I'm not entirely liberal about climate change.
When I look at historical temperature curves and look at these ice age cycles, the timelines are really compressed. That has to do with the huge amounts of time covered and also the mixing of sediments in the core samples that they take, samples which help them look at historical climate indicators.
Core samples are cylindrical samples of dirt that are taken through the surface of the earth and show sediment layers. The sediment layers are studied for evidence of past chemical reactions that signal vegetation activity, which can be tied to temperature.
Measuring these layers is not like measuring areas above ground. These layers have been accumulating for millions of years, and mixing as they accumulate. They're a mess. They're dirt.
When you look at a meteorological systems, you usually see hysteresis -- delays in reactions. For instance, the coldest months of winter are January and February -- after the solstice; and the hottest months of summer are July and August -- again after the solstice.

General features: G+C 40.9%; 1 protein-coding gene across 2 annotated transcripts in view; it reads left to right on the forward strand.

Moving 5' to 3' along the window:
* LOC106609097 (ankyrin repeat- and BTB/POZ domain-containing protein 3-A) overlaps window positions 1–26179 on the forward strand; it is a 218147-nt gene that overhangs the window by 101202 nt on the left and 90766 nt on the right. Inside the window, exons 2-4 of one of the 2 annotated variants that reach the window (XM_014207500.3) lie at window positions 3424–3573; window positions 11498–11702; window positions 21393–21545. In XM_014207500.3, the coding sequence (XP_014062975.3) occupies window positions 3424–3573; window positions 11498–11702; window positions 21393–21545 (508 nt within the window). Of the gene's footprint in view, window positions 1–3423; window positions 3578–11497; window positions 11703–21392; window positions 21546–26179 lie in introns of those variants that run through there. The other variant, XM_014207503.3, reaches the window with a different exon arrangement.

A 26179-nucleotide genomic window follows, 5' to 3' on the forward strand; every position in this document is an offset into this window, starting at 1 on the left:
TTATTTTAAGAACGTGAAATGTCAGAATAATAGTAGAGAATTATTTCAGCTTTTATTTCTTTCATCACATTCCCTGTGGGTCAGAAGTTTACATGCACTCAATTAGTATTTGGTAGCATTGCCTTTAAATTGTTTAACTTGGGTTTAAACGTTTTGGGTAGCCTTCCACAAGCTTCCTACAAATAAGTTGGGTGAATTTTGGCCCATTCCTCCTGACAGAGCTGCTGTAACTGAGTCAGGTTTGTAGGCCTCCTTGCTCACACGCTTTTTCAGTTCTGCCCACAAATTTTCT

It seems to me very likely that the shapes of the curves that are derived from studying sediment samples would not show hysteresis in the systems -- because they just aren't that precise.
That's always been my suspicion.
Then I see this article
hinting at how an ice age could come out of warming. That just tends to confirm my suspicions.